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I came across this following question while poring over my textbook.

Predict the change in the motion of particles you would expect in the following if the temperature was increased:
a) Solid
b) Liquid

I think if the temperature increases, solid or even liquid particles will receive more energy and therefore their motion will speed up. I'm not sure why there are two parts for this question. Aren't they supposed to be similar?

Thank you so much for helping! Since this is my first post, please pardon me if I accidentally violate any rules of the forum.

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Kathy Nguyễn is a new contributor to this site. Take care in asking for clarification, commenting, and answering. Check out our Code of Conduct.
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    $\begingroup$ related: physics.stackexchange.com/q/113643 $\endgroup$ – A.K. Feb 9 at 3:30
  • $\begingroup$ @A.K. Thanks for the link, Physics.SE delivers big time :) I don't think there is a straightforward answer to this one (well, at least not if treating this as a HW question where a student is supposed to give a simple answer), and it would be interesting to receive some answers first, and not close the question as an off-topic. $\endgroup$ – andselisk Feb 9 at 3:55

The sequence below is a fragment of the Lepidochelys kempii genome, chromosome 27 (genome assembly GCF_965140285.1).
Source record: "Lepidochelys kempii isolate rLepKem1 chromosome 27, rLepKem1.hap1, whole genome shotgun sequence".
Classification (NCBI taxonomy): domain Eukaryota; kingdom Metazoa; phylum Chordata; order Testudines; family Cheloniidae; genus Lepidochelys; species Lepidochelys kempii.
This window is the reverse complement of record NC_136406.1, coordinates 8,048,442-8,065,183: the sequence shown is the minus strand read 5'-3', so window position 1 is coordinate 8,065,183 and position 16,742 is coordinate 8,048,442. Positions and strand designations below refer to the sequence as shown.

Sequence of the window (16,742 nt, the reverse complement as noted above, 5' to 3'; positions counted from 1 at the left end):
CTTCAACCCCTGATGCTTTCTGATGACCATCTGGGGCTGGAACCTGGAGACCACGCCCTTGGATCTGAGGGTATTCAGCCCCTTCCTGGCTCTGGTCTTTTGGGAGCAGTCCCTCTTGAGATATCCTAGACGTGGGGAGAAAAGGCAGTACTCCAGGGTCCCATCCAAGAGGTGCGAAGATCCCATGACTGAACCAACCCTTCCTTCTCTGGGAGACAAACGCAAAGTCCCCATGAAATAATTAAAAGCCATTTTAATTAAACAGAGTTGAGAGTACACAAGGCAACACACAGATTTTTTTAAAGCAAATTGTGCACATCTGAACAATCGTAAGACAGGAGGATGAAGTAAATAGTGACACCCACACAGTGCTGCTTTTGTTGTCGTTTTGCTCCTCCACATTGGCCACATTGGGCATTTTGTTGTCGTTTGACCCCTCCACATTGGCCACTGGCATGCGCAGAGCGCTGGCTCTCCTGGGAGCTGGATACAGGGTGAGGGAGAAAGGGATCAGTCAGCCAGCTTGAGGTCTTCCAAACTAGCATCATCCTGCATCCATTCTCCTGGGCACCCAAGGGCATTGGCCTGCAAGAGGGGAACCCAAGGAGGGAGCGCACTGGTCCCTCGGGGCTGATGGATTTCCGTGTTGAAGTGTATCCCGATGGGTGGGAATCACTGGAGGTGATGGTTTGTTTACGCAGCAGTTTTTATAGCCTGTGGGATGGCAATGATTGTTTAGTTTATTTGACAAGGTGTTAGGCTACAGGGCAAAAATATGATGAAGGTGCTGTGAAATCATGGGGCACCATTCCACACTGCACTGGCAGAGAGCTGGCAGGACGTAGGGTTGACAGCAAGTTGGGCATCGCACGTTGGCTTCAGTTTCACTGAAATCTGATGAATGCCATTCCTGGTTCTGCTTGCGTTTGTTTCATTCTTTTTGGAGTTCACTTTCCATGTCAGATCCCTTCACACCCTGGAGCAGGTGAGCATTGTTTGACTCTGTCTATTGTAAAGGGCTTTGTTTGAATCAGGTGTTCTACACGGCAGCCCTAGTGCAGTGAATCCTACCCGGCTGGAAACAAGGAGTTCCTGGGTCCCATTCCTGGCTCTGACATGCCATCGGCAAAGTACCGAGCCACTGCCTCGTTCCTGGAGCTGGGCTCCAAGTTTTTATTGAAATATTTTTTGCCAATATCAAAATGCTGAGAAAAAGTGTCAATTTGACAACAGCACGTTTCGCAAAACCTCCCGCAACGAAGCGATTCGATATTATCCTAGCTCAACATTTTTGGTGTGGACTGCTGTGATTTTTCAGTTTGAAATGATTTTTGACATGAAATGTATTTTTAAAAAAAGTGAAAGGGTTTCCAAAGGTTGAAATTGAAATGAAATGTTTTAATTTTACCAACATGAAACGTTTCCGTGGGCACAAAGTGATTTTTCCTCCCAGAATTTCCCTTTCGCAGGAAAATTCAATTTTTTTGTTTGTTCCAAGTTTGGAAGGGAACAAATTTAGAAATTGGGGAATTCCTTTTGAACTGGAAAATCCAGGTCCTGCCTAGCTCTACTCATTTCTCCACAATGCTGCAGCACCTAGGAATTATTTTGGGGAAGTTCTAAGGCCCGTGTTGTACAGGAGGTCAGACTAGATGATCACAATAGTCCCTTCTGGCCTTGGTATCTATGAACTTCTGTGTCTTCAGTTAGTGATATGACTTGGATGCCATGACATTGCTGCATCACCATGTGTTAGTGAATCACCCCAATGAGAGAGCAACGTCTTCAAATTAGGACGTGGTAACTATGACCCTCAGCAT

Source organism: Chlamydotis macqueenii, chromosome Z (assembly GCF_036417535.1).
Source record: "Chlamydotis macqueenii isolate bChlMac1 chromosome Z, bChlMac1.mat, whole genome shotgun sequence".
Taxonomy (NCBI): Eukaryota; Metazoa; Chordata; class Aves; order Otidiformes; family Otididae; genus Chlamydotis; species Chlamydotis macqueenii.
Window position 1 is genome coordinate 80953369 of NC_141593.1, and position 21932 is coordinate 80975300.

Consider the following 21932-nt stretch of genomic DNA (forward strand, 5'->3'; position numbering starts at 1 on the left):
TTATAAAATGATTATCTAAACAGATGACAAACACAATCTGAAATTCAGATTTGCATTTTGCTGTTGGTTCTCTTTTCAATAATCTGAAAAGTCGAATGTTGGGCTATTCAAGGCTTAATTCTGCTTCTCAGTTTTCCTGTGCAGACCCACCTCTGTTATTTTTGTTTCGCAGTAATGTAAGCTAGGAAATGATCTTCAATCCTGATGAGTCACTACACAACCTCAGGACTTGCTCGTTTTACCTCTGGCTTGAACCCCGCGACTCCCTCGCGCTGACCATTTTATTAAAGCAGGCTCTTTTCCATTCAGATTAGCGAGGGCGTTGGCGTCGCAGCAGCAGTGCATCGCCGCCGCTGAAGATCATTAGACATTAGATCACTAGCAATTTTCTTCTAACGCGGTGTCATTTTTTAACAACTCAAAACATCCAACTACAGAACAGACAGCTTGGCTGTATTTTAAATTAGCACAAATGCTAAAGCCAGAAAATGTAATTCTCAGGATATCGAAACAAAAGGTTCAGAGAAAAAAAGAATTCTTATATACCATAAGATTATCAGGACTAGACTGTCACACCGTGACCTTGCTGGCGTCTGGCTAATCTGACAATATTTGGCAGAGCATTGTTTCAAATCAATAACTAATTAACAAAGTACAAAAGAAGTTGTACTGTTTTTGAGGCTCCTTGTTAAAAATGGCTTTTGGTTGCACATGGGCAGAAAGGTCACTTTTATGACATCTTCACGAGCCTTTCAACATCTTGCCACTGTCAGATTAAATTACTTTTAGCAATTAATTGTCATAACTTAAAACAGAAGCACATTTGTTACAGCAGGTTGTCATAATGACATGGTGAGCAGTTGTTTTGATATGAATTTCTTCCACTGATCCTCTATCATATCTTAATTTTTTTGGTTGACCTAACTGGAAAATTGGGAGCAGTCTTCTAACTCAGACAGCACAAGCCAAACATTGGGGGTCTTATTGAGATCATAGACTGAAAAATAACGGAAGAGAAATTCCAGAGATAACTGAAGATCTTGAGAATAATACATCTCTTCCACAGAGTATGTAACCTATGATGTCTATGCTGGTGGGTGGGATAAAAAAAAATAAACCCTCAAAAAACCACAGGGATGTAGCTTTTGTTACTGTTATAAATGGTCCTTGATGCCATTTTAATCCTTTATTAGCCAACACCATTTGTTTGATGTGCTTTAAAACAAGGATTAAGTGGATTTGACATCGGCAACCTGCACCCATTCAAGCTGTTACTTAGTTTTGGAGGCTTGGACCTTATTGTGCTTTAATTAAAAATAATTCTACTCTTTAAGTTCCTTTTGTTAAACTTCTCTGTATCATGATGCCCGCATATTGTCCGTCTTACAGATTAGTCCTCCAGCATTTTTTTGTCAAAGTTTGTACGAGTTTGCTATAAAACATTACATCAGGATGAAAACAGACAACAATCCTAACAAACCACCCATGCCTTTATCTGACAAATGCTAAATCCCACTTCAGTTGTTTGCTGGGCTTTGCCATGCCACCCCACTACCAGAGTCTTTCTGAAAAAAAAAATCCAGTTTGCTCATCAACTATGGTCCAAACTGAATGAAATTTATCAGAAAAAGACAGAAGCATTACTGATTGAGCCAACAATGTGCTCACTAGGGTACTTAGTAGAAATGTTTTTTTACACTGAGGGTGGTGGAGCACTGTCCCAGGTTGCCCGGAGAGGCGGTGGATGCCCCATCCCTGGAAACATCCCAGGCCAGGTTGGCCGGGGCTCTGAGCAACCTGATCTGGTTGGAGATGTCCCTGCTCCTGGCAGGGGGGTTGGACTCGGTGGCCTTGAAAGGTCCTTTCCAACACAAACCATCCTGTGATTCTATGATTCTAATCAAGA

• $\begingroup$ I am surprised the no respondent mentioned sulfur. A little above its melting point it's a mobile liquid but as you heat it up it undergoes a chemical reaction that results in an allotrope with long chains that is more like thick tar in consistency. Thus although the individual sulfur atoms may be oscillating more strongly about their average positions as they heat up, their capacity to move freely through the bulk material becomes sharply restricted. $\endgroup$ – user5713492 Feb 9 at 15:38
  • $\begingroup$ @andselisk I was not implying that it was a duplicate, I only wanted to link a question that was related to the current one. $\endgroup$ – A.K. Feb 10 at 18:31
  • $\begingroup$ @A.K. Neither was I, I haven't voted to close the question, I suggested not to close the question. Sorry if it wasn't clear. $\endgroup$ – andselisk Feb 10 at 18:33
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Indeed they are similar, but there is a difference. For solids, particles can only vibrate about their own position. Heating results in a stronger vibration. For liquids, particles can wander around the whole volume of the liquid. Heating increases the speed of the particles so that they can move more quickly inside the liquid, hence a higher diffusion constant.

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mck is a new contributor to this site. Take care in asking for clarification, commenting, and answering. Check out our Code of Conduct.
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